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Shortened, KTM Duke

KTM Duke 620 E.

Not everyone is into morning exercise. Especially not when it comes to kicking a large single cylinder. That is why KTM is now offering the Duke fun bike with an electric starter.

There is certainly hardly a motorcycle that comes closer to the term fun bike than a KTM Duke. But a small blemish has so far made some people despair of this jester. Because the Austrians had set work before the fun. The 50 hp stew had to be encouraged to take up its service more or less often with the kick starter, depending on the driver’s strength, feeling and technique.

That is now finally over. A quick press of the starter button on the handlebars, and the single stamps in the familiar four-stroke. However, the groaning sound of the starter motor is more reminiscent of an old construction machine than a brand new sporty two-wheeler. So if this type of starting procedure seems too humiliating for you, you still have the opportunity to continue to prove your fitness on the Kickstarter.

Short test

KTM Duke 620 E.

Duke is as strong as ever with measured 50 hp.

On the other hand, the yellow-black KTM lacks the right pep when driving. The KTM engine does not have the necessary thump from the basement that makes large single-cylinders really appealing. The maneuverability also leaves something to be desired. The red area at 8500 rpm on the tachometer therefore remains rather a theoretical because it is rarely achieved. Whereby the desire for high revs is not great at the KTM anyway. Despite the balance shaft, the four-valve engine is not one of the smoothest in the single-cylinder range. The hard vibrations suggest a high mechanical load. And who would like to constantly expose their 15,580 mark expensive toy to such torments??

There are also small changes on the chassis side. Because the Austrians have noticed that not all people are as tall as the Kinigardner brothers, they lowered the seat height of their cafe racers by a full 20 millimeters. The Duke is still not an insider tip for little people, but it is now built lower than most enduros in its displacement class.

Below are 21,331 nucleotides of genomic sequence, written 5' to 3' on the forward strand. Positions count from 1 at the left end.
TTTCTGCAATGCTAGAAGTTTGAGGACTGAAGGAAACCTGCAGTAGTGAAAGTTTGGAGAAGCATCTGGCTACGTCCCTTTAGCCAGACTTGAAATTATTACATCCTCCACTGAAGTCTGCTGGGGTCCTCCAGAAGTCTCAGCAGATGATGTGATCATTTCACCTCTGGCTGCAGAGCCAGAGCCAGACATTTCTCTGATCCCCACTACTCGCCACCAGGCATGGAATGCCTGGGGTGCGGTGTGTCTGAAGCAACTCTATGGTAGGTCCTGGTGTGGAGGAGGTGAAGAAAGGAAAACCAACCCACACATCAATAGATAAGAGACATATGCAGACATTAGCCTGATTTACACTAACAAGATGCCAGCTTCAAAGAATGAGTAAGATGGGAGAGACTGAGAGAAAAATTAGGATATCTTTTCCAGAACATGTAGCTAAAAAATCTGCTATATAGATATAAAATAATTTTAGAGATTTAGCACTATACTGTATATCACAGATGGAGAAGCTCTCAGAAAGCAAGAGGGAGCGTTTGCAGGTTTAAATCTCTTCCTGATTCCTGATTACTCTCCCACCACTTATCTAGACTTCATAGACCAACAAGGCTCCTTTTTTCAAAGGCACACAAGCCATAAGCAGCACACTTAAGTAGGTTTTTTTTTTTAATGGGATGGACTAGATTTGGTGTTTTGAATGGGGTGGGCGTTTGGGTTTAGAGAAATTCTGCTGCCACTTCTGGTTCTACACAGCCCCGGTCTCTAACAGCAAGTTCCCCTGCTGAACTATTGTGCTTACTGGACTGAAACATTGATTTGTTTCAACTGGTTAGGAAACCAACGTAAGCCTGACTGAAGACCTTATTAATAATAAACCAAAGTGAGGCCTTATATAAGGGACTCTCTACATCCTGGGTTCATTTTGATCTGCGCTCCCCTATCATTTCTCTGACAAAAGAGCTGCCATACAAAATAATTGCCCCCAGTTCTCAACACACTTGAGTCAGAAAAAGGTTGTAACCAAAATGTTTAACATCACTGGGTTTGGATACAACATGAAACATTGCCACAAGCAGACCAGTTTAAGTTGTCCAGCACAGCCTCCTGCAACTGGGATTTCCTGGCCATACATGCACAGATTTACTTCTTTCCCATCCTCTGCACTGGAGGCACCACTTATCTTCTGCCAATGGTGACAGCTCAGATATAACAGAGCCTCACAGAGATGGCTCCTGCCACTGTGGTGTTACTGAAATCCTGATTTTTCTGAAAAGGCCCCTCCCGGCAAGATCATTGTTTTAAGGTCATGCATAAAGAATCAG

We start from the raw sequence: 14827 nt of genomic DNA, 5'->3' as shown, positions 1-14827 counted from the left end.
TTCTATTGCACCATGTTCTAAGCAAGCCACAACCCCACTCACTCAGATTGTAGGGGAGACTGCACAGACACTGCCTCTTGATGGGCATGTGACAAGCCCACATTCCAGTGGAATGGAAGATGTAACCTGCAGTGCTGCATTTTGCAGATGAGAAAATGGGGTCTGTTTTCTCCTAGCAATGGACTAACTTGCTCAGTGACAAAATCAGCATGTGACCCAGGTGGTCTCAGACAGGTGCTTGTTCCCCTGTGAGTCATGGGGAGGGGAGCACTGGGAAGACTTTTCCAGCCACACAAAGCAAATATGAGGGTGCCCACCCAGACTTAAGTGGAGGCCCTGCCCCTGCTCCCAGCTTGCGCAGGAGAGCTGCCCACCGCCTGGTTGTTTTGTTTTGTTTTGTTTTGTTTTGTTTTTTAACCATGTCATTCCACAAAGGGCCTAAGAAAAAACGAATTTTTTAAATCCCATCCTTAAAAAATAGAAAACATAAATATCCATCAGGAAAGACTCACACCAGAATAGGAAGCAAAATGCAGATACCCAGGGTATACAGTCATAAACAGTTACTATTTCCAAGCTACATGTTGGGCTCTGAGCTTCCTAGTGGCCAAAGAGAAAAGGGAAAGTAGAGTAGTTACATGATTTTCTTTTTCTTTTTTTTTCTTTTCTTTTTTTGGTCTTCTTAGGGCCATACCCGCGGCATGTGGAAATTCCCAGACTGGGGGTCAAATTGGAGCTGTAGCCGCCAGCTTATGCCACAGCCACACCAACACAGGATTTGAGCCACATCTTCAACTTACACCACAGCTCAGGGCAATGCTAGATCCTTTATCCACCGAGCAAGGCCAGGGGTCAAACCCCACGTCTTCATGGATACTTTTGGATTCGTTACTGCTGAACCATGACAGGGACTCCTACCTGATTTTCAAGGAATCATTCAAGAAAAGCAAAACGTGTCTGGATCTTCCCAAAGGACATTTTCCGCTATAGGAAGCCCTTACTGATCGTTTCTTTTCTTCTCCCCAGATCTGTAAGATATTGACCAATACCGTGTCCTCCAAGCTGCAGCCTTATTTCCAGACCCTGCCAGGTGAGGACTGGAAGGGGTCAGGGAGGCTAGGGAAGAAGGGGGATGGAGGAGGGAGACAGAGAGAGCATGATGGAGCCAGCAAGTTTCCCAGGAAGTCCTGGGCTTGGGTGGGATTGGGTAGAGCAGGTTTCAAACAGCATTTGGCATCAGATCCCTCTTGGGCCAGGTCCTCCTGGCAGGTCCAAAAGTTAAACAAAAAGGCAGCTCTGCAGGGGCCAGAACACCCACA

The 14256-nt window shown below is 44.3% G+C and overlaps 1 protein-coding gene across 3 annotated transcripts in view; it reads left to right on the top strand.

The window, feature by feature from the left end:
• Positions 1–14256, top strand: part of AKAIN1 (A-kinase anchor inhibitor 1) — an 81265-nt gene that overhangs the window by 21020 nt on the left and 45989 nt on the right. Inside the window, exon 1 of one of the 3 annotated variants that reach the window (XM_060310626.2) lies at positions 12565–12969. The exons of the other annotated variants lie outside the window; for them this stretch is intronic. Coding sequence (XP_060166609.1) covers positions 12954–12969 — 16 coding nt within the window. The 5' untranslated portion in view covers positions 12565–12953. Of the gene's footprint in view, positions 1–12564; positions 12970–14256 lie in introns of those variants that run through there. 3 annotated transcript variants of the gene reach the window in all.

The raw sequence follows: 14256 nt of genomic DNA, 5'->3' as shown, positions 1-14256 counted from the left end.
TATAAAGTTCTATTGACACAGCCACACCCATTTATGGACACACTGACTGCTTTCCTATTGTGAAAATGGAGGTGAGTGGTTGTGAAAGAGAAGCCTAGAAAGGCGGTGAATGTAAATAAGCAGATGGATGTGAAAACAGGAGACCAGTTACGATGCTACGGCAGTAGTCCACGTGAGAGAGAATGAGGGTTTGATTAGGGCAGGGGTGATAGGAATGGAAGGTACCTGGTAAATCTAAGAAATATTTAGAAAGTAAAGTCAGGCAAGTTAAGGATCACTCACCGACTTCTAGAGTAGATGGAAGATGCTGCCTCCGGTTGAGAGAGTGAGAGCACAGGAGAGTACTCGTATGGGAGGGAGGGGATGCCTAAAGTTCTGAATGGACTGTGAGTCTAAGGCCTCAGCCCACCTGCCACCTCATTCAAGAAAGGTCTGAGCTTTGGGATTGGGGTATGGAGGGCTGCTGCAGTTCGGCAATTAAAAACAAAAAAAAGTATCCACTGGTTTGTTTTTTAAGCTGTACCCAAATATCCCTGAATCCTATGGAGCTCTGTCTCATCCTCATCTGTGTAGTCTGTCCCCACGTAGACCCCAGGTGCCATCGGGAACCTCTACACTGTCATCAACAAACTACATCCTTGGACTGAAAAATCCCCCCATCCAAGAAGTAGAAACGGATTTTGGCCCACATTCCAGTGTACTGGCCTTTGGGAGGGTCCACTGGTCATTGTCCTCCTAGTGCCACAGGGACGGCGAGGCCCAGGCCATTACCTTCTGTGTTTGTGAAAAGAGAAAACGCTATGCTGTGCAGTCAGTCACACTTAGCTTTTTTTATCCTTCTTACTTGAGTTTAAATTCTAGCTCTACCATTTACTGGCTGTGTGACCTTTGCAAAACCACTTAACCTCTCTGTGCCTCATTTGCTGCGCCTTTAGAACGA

Like any motorcycle, the Duke has certain likes and dislikes. The latter are long straight sections such as motorways or fast, well-developed country roads. Although the KTM is not one of the slowest road users at 170 km / h, such speed ranges as with most enduros should be avoided for reasons of fitness. And because of its long suspension travel, it is not necessarily one of the most stable in fast cornering passages, which it likes to show with slight pendulum movements.

On the other hand, the Duke can develop her whole temperament on small, winding streets. As if stung by a tarantula, it shoots through the tightest meander and is literally happy about every pothole that the long-stroke spring elements greedily suck up. Hairpin turns are particularly popular with the Duke. The wide handlebars pushed towards the inside of the curve, the weight brought forward as far as possible and then around the corner with a lot of pull. The mounted Michelin TX 15/25 High Sport tires are ideally suited to such demands.

The fun bike doesn’t behave quite as confidently when braking. The single disc in the forehead wheel is sufficient to achieve decent deceleration in cooperation with the four-piston caliper, but the Duke reacts unruly when trying to turn into a curve with the brake on. Suddenly the fantastically easy handling is blown away, and the load takes a significantly larger curve radius than desired. Maybe you should trust a slightly narrower front tire. After all, 120 tires have been developed for heavier and, above all, stiffer super athletes and not for such light and agile fun bikes as the KTM Duke. But wait – you mustn’t forget your looks, of course, and Her Highness the Duke really doesn’t have to be said badly.

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